In the case that there are no legally founded objections, a definitive receipt must be issued within a maximum of sixty days. Otherwise, after 60 days have expired, the association may freely carry out its activities according to the declared statutes (art. 5). So in theory, if there are no legal grounds for rejection, the association is automatically legally registered. No such automatic legality, however, is provided if the authorities fail to provide the provisional receipt in the first place. In this case, associations remain without proof of having submitted the dossier, and without legal recourse. (…) While the government affirms such irregularities to be the exception rather than the rule, civil society representatives claim the opposite, saying that in the vast majority of cases (estimated at 90 per cent) associations that apply for registration do not get the required receipt upon submission of their dossier. In addition, denials of receipt are often based on grounds of public security, most notably the fight against terrorism, although the anti-terror law adopted after the 2003 Casablanca bombings does not provide any authorisation to do so.19(pp. 4, 9)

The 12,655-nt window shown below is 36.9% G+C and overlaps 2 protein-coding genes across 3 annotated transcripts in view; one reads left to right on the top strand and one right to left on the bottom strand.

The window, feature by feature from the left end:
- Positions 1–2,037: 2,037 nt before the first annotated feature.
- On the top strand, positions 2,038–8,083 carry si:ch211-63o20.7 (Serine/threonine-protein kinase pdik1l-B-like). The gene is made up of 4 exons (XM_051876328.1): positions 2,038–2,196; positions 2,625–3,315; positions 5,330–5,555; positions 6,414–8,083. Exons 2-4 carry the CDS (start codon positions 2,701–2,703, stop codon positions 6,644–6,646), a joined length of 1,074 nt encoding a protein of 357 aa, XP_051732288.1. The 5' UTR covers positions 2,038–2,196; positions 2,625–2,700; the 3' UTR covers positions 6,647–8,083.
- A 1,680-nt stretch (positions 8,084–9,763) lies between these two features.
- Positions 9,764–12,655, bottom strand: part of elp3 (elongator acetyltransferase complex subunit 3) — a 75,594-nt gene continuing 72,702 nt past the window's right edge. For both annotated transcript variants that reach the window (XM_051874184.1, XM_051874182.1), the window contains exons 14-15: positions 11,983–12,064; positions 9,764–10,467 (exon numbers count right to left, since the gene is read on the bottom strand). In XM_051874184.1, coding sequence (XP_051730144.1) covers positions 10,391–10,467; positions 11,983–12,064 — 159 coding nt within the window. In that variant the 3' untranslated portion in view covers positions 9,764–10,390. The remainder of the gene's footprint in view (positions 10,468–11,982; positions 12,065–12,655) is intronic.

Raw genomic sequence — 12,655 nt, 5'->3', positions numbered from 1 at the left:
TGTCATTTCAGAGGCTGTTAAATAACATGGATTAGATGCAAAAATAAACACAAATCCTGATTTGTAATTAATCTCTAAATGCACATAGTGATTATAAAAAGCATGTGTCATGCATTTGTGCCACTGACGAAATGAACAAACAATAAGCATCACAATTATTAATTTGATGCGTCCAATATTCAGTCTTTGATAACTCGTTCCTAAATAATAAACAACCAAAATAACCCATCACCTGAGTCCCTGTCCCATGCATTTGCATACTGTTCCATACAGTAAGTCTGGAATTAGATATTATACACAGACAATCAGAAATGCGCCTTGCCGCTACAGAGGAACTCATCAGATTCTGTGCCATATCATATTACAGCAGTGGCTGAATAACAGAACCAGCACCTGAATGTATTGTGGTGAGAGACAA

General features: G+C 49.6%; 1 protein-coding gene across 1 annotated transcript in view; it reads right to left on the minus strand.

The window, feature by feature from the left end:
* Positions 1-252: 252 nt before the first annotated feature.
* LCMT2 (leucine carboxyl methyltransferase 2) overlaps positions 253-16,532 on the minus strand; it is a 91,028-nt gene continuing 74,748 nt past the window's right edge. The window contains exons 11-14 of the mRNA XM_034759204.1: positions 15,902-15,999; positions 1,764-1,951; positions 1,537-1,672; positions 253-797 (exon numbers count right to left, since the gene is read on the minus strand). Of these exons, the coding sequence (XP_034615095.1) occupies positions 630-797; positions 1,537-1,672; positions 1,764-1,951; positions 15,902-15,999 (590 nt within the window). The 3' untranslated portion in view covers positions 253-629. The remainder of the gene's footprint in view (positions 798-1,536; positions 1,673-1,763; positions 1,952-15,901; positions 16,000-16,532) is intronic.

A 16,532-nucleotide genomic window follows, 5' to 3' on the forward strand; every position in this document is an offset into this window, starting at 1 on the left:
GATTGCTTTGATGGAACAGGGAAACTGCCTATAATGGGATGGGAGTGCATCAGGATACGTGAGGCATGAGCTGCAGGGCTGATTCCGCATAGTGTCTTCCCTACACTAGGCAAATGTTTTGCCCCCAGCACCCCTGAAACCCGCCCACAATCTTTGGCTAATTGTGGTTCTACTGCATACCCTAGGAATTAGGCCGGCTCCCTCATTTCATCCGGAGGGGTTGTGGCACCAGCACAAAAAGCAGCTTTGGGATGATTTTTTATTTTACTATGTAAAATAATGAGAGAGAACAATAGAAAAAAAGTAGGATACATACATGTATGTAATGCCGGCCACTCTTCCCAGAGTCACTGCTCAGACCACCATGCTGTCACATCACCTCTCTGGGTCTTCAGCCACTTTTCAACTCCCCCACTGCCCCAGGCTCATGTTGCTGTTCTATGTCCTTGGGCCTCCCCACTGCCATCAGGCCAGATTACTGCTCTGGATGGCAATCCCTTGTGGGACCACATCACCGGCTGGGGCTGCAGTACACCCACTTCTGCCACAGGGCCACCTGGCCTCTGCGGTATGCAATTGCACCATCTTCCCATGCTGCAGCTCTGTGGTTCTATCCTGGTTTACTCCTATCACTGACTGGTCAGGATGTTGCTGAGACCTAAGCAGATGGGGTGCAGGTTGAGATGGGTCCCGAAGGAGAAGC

Le refus de création sur base idéologique est relevé:

Assessment of a registration dossier by the authorities must have as its sole objective the verification of the formal legality of the declaration. No evaluation on political grounds should take place. While Moroccan association legislation foresees legal assessment only, in practice the administration also revokes the legal status of associations depending on “problematic” activities. According to an official in the Ministry of the Interior, some associations have had their registrations revoked for being “too active or busy”. Again, vague formulations in the law help in justifying such actions. The groups and constituencies most affected by such discrimination are reportedly Islamist and leftist organisations, but also certain Berber and Saharawi groups. (p. 11)